From Iceland — Get Your Read On: Sjón & Jón Gnarr

Get Your Read On: Sjón & Jón Gnarr

Published October 5, 2017

Get Your Read On: Sjón & Jón Gnarr

A couple of modern classics that you can pick up translated to English at a good Amazon website near you.

Jón Gnarr – The Pirate
In this second volume of comedian and former mayor of Reykjavík Jón Gnarr’s bleakly hysterical autobiographical writing, the scene is set for Reykjavík in the early eighties. At the outset, Jón is still in school, struggling under an education system with no concept of things such as dyslexia and ADHD, with most of his teachers simply assuming that he is—in the parlance of the time—retarded. After several unsuccessful forays into the job market, he finally finds his place among the young punks of Hlemmur, the Reykjavík transit station and legendary gathering place for the city’s derelicts and outcast kids (until its recent reopening as a gourmet food hall, that is). There, he discovers bands like Crass and Discard and finds solace in the anarchistic writings of Prince Kropotkin. Despite the book’s humorous narration, it also contains an undertone of fury against the faceless systems of society.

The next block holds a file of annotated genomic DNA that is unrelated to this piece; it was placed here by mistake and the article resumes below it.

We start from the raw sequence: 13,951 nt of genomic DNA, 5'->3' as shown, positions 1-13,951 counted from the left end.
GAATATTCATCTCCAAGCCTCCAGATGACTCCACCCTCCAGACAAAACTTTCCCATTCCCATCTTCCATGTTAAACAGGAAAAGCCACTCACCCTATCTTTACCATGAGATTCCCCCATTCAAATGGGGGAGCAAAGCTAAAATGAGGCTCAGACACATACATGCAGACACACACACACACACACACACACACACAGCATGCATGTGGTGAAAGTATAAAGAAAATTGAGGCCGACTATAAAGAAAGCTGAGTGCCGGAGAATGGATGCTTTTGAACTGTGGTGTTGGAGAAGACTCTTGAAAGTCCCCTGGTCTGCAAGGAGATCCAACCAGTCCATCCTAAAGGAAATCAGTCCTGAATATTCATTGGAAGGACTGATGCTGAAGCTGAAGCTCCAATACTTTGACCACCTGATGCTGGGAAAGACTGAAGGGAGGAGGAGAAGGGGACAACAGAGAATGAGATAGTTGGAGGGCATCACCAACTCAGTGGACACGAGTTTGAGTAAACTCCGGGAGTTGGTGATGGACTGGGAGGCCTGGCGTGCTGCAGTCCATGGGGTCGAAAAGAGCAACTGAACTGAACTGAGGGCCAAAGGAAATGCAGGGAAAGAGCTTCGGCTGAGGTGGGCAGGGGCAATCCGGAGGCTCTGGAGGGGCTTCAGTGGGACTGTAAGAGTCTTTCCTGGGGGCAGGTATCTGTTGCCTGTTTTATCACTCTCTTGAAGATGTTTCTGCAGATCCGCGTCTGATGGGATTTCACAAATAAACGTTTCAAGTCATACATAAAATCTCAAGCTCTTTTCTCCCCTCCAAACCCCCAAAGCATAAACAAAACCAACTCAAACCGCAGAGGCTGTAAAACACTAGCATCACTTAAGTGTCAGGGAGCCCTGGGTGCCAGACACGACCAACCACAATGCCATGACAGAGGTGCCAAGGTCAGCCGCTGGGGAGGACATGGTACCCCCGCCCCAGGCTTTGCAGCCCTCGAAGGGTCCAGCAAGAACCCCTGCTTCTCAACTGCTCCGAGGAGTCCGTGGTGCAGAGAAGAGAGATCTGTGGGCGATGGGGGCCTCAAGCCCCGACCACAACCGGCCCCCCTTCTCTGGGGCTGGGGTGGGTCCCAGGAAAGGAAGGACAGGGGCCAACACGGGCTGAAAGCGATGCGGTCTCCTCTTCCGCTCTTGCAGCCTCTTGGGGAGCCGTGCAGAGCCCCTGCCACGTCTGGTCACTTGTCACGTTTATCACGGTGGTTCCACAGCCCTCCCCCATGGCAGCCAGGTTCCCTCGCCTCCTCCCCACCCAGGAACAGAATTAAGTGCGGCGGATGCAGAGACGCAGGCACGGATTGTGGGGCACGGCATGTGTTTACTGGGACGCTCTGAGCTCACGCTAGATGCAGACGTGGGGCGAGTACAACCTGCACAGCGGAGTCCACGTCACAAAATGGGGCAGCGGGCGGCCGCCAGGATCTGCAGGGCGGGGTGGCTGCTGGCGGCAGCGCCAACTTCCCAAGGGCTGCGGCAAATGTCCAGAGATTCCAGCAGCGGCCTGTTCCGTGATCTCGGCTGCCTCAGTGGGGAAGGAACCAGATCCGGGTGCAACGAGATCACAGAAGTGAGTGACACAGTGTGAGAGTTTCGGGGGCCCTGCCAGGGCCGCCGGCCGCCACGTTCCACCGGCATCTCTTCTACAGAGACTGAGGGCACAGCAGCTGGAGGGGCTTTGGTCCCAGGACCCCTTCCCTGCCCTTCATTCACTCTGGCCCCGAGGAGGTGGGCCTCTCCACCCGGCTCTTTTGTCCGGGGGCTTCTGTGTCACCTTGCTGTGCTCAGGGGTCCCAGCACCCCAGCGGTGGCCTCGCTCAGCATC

Sjón – The Whispering Muse
Valdimar Haraldsson, a peevish elderly academic obsessed with the connection between the obvious superiority of the Nordic race and a heavy pescetarian diet, is invited by a benefactor to partake in a cruise on the Black Sea with the Danish merchant vessel MS Elisabet Jung-Olsen. On board, he is introduced to the ship’s misfit crew, including the first mate Caeneus, who, it turns out, was one of the famed Argonauts, in search of the Golden Fleece. Night after night, the first mate regales the crew with his tales of the voyage and his later adventures. However, it soon appears that there are many more legends at play, as the various threads of the tale combine folklore from across the world into a Campbellian vortex. In the cantankerous voice of Valdimar Harladsson, Sjón has found the perfect counterbalance to Caenus’s Old Qfwfq-like narration, breathing new life into the strange myths.

Read more about Icelandic literature here.

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